(Steve Griffin | The Salt Lake Tribune) Todd Dameron, a backing instructor for C.R. England Trucking, left, works with lead backing instructor, Mike Bemis, lower right, as they practice a straight line back up at C.R. England’s driving course in Salt Lake City Monday, Nov. 18, 2013. The company is looking to hire 3,500 military veterans this year as drivers. Dameron is a Marine veteran who served from 1983-1990 and Bemis is an Army veteran who served from 2003-2009.
C.R. England Salt Lake trucking company working to fill dual needs in the community.
Since veterans need jobs and trucking companies are seeking new drivers, a program designed by Salt Lake City-based C.R. England Global Transportation to recruit and train veterans seems like a natural fit.
“Drivers are an important item not only to us but to every trucking company in the world,” said 94-year-old Gene England, whose family owns and operates the company. “We want veterans to meet the requirements for the best training. We want to treat veterans with the honor that they are entitled to.”
Veterans interested in training to become a truck driver should contact C.R. England military recruiter Mike Lynch, a retired Army command sergeant major, at 866-219-6080 or apply online at www.crengland.com/vets1
England ought to know. He is a veteran himself, having served in the 77th Infantry Division in Okinawa during World War II. He received the Bronze Star for his bravery.
Thus far, England has hired about 2,000 drivers who are veterans. The company has participated in 85 veterans job recruiting events across the country. It hired Mike Lynch, a retired Army command sergeant major, as its senior military recruiter. And it began offering veterans a $3,000 tuition waiver at its five driver schools, including one in Salt Lake City.
“Many veterans did not have the financial backing to come and go through training,” said Lynch. “England did not want that to keep them from having a CDL.”
Michael Tucker, a 25-year-old Army veteran who was injured in Iraq and served six years, took advantage of the program. He said he dreamed of either being a fireman or a trucker as a child, and that his war injuries made it impossible to be a firefighter.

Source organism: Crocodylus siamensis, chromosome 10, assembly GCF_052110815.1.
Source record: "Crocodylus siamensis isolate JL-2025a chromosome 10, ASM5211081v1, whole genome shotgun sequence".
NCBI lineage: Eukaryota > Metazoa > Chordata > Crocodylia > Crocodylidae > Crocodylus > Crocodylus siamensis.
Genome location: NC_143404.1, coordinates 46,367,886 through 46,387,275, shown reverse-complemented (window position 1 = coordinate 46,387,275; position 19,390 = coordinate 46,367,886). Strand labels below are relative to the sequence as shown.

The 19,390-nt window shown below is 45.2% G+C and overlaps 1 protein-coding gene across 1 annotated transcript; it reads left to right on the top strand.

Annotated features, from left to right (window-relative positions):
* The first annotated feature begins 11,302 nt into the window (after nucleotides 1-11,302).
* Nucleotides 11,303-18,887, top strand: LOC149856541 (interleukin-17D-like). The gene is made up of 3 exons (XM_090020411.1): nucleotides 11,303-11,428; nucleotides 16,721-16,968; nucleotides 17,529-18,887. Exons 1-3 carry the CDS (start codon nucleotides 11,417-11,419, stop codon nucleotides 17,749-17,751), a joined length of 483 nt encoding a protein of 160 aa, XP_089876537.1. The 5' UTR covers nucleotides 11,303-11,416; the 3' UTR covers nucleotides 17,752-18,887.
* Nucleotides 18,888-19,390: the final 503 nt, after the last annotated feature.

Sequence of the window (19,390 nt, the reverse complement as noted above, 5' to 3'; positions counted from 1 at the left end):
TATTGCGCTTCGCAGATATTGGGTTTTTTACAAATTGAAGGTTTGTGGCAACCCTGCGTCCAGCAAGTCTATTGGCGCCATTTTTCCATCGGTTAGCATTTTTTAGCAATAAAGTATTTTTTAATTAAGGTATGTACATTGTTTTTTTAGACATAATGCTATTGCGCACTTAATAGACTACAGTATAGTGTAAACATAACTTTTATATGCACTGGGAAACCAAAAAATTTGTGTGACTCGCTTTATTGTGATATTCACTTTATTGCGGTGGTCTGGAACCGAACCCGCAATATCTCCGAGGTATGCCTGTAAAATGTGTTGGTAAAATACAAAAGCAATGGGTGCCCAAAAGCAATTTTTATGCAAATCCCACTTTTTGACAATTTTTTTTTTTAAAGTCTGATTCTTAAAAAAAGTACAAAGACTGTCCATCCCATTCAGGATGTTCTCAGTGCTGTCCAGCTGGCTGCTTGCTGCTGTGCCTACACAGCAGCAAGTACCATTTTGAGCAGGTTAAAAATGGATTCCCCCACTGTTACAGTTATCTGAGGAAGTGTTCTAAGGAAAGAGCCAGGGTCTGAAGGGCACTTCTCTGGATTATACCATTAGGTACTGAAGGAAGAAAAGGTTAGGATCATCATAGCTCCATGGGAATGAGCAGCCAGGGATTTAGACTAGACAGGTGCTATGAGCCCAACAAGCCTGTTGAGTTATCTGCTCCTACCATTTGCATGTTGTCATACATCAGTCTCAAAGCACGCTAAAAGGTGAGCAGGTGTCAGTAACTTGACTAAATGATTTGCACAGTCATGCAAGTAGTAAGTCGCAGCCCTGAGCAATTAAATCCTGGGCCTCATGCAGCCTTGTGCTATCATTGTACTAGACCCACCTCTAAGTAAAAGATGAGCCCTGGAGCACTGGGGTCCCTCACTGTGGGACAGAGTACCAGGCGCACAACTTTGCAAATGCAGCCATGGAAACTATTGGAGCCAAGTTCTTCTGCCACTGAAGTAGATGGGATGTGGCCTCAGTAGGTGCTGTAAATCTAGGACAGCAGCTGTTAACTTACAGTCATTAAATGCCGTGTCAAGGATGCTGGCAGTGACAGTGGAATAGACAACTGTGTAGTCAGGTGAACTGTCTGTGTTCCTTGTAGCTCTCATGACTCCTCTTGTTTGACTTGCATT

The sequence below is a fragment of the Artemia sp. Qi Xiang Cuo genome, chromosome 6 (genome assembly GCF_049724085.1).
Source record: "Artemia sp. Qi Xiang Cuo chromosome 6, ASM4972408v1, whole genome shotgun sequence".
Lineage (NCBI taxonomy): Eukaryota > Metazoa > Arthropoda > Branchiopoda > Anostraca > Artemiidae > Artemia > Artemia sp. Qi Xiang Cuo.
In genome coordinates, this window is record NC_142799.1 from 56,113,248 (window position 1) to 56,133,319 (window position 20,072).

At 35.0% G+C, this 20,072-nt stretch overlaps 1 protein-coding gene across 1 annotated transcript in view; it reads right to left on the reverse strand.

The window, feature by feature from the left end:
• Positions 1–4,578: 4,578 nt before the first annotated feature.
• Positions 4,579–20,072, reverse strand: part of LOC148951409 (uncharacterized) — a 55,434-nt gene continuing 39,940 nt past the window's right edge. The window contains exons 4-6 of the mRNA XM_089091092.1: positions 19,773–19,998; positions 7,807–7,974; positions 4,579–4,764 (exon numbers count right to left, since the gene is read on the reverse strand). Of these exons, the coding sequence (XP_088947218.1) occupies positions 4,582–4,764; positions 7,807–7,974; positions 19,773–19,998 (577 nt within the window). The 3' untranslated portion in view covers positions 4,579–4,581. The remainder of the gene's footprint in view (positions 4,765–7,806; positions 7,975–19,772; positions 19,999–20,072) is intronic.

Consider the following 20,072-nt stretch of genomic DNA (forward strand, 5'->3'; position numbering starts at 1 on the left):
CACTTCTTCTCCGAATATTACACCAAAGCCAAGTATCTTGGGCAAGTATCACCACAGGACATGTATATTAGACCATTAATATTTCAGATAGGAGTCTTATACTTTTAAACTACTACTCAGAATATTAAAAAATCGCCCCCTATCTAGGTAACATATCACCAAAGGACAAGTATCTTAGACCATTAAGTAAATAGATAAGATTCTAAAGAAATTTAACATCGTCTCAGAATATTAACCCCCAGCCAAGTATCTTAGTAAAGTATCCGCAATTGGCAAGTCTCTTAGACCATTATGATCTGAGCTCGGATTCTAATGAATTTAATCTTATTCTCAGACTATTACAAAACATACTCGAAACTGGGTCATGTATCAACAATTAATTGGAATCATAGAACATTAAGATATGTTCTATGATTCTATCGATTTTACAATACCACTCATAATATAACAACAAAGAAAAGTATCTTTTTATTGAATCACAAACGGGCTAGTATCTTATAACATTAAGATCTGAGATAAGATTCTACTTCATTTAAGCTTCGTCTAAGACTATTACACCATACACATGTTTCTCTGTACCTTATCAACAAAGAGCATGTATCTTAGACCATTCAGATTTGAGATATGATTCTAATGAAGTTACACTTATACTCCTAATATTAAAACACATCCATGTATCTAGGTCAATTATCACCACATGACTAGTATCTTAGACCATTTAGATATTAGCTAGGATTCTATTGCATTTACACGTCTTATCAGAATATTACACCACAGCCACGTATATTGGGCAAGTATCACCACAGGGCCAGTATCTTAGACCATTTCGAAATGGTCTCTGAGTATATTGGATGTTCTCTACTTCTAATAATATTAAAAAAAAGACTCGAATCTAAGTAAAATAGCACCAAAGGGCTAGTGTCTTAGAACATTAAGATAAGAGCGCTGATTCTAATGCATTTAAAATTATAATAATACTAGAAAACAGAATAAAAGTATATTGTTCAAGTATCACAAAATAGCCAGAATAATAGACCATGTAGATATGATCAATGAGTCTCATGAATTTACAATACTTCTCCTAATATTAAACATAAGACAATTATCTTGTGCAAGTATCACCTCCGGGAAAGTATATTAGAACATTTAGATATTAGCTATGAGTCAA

When he noticed a C.R. England truck advertising its training program, the resident of Easley, S.C., called and signed up.
He went through what he called truck boot camp and qualified for his license. He now runs a route up and down the East Coast. His only complaint is that he occasionally has trouble getting paid on time.
“I am staying running and staying busy,” Tucker said. “I love C.R. England. In a dog-eat-dog world, I am treated good.”
That said, Tucker said that it s a good idea for veterans to do their homework before signing up for a program. He knew one student who spent his last dollar going to the school, but after he finished the class, he was lacking some documentation and did not qualify.
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“It s different going from the military to civilian,” said the driver. “In the military, there is a brotherhood and a backup. In the civilian world, you don t have that backup.”
Colin England, director of the England s driver advocates, said he works to make certain that drivers are treated appropriately.
“We do everything we can,” he said. “It s a tough lifestyle. Our challenge is to ensure that we are doing what we can to lessen that burden.”
Lynch said that veterans often bring good skills into the workplace. In the case of the trucking industry, the biggest issue is that many military vehicles use automatic transmissions while the trucks companies such as England use are manual stick shifts.
“We have touch-point processes that drivers go through throughout their career,” said Eric Ekberg, England s manager over driver processes. “We have to figure out opportunities on how to improve those touch points. You have veterans turning to another veteran for help with the challenges. We ve seen some of those veterans come to us as an advocate for the company to make some improvements in some areas.”
That said, hiring veterans has proven to be a good fit for the company.
“A lot of them seem more prepared than some of the other students that haven t had the military training,” said Trina Loy, who manages the company s Salt Lake City driving school, adding that veterans “are used to the fast-pace, high-demand stressful situation that we put them into.”
It takes a driver between 17 and 20 days to finish training and receive their CDL. That includes over-the-road training, including driving up to 80,000 miles. Some are out training in a truck in as little as a week.
Mike Harper, a veteran himself, often trains some of the veterans who go through England s Salt Lake driving school. He said he finds veterans are often more dedicated and more responsible than other trainees and usually do well in the school.
Stacy Brewster, director of England s corporate marketing program, said veterans were honored on Veteran s Day by having a flag at their desk, a special coin, and an appreciation card.
The U.S. Department of Transportation s Federal Motor Carrier Administration is also working on a series of regulatory changes to further ease the transition of veterans into civilian jobs driving commercial motor vehicles.